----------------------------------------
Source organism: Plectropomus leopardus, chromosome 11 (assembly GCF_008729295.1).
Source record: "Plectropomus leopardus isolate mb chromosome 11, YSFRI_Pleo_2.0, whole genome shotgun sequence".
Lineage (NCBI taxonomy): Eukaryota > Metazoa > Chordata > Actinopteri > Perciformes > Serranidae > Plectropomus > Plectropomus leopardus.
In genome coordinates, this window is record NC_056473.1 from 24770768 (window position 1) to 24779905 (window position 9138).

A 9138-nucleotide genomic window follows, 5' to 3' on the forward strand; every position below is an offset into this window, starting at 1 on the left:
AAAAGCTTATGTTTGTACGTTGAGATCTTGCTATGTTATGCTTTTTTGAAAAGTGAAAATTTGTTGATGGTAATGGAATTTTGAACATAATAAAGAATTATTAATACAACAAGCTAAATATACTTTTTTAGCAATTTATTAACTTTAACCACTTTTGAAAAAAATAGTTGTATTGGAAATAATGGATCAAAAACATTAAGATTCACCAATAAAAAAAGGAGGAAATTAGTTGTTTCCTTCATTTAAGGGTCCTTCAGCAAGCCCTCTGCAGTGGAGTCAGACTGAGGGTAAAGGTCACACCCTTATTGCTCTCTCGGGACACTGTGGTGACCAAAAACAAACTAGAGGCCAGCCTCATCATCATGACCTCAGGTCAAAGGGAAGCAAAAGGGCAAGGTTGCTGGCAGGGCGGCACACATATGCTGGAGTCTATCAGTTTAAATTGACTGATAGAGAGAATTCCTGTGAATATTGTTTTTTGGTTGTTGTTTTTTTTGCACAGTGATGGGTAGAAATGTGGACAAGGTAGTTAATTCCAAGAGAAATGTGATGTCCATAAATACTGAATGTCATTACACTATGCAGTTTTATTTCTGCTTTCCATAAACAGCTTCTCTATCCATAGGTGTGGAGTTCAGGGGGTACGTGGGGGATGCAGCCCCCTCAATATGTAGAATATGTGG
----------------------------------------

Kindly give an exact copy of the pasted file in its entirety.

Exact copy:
Source organism: Plectropomus leopardus, chromosome 11 (assembly GCF_008729295.1).
Source record: "Plectropomus leopardus isolate mb chromosome 11, YSFRI_Pleo_2.0, whole genome shotgun sequence".
Lineage (NCBI taxonomy): Eukaryota > Metazoa > Chordata > Actinopteri > Perciformes > Serranidae > Plectropomus > Plectropomus leopardus.
In genome coordinates, this window is record NC_056473.1 from 24770768 (window position 1) to 24779905 (window position 9138).

A 9138-nucleotide genomic window follows, 5' to 3' on the forward strand; every position below is an offset into this window, starting at 1 on the left:
AAAAGCTTATGTTTGTACGTTGAGATCTTGCTATGTTATGCTTTTTTGAAAAGTGAAAATTTGTTGATGGTAATGGAATTTTGAACATAATAAAGAATTATTAATACAACAAGCTAAATATACTTTTTTAGCAATTTATTAACTTTAACCACTTTTGAAAAAAATAGTTGTATTGGAAATAATGGATCAAAAACATTAAGATTCACCAATAAAAAAAGGAGGAAATTAGTTGTTTCCTTCATTTAAGGGTCCTTCAGCAAGCCCTCTGCAGTGGAGTCAGACTGAGGGTAAAGGTCACACCCTTATTGCTCTCTCGGGACACTGTGGTGACCAAAAACAAACTAGAGGCCAGCCTCATCATCATGACCTCAGGTCAAAGGGAAGCAAAAGGGCAAGGTTGCTGGCAGGGCGGCACACATATGCTGGAGTCTATCAGTTTAAATTGACTGATAGAGAGAATTCCTGTGAATATTGTTTTTTGGTTGTTGTTTTTTTTGCACAGTGATGGGTAGAAATGTGGACAAGGTAGTTAATTCCAAGAGAAATGTGATGTCCATAAATACTGAATGTCATTACACTATGCAGTTTTATTTCTGCTTTCCATAAACAGCTTCTCTATCCATAGGTGTGGAGTTCAGGGGGTACGTGGGGGATGCAGCCCCCTCAATATGTAGAATATGTGG